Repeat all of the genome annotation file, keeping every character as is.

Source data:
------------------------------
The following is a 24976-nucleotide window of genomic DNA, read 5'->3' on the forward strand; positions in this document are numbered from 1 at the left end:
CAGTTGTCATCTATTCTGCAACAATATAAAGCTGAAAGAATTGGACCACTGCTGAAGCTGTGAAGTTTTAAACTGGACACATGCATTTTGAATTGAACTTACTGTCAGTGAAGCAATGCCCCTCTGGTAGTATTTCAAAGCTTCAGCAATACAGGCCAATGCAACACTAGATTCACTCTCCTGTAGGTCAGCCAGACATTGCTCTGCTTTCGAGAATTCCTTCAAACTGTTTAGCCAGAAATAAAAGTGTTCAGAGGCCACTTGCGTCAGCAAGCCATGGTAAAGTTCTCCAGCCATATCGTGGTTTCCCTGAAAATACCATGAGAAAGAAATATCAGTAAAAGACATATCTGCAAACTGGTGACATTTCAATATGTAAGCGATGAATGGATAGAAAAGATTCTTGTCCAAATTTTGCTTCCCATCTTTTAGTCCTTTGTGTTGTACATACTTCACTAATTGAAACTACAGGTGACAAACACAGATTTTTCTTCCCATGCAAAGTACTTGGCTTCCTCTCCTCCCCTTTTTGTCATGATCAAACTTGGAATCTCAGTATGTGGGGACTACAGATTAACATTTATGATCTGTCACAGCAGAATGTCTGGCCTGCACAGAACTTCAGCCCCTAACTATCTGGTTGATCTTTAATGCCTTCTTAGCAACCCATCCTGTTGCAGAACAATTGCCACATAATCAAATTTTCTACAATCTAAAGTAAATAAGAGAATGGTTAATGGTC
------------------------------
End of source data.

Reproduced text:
The following is a 24976-nucleotide window of genomic DNA, read 5'->3' on the forward strand; positions in this document are numbered from 1 at the left end:
CAGTTGTCATCTATTCTGCAACAATATAAAGCTGAAAGAATTGGACCACTGCTGAAGCTGTGAAGTTTTAAACTGGACACATGCATTTTGAATTGAACTTACTGTCAGTGAAGCAATGCCCCTCTGGTAGTATTTCAAAGCTTCAGCAATACAGGCCAATGCAACACTAGATTCACTCTCCTGTAGGTCAGCCAGACATTGCTCTGCTTTCGAGAATTCCTTCAAACTGTTTAGCCAGAAATAAAAGTGTTCAGAGGCCACTTGCGTCAGCAAGCCATGGTAAAGTTCTCCAGCCATATCGTGGTTTCCCTGAAAATACCATGAGAAAGAAATATCAGTAAAAGACATATCTGCAAACTGGTGACATTTCAATATGTAAGCGATGAATGGATAGAAAAGATTCTTGTCCAAATTTTGCTTCCCATCTTTTAGTCCTTTGTGTTGTACATACTTCACTAATTGAAACTACAGGTGACAAACACAGATTTTTCTTCCCATGCAAAGTACTTGGCTTCCTCTCCTCCCCTTTTTGTCATGATCAAACTTGGAATCTCAGTATGTGGGGACTACAGATTAACATTTATGATCTGTCACAGCAGAATGTCTGGCCTGCACAGAACTTCAGCCCCTAACTATCTGGTTGATCTTTAATGCCTTCTTAGCAACCCATCCTGTTGCAGAACAATTGCCACATAATCAAATTTTCTACAATCTAAAGTAAATAAGAGAATGGTTAATGGTC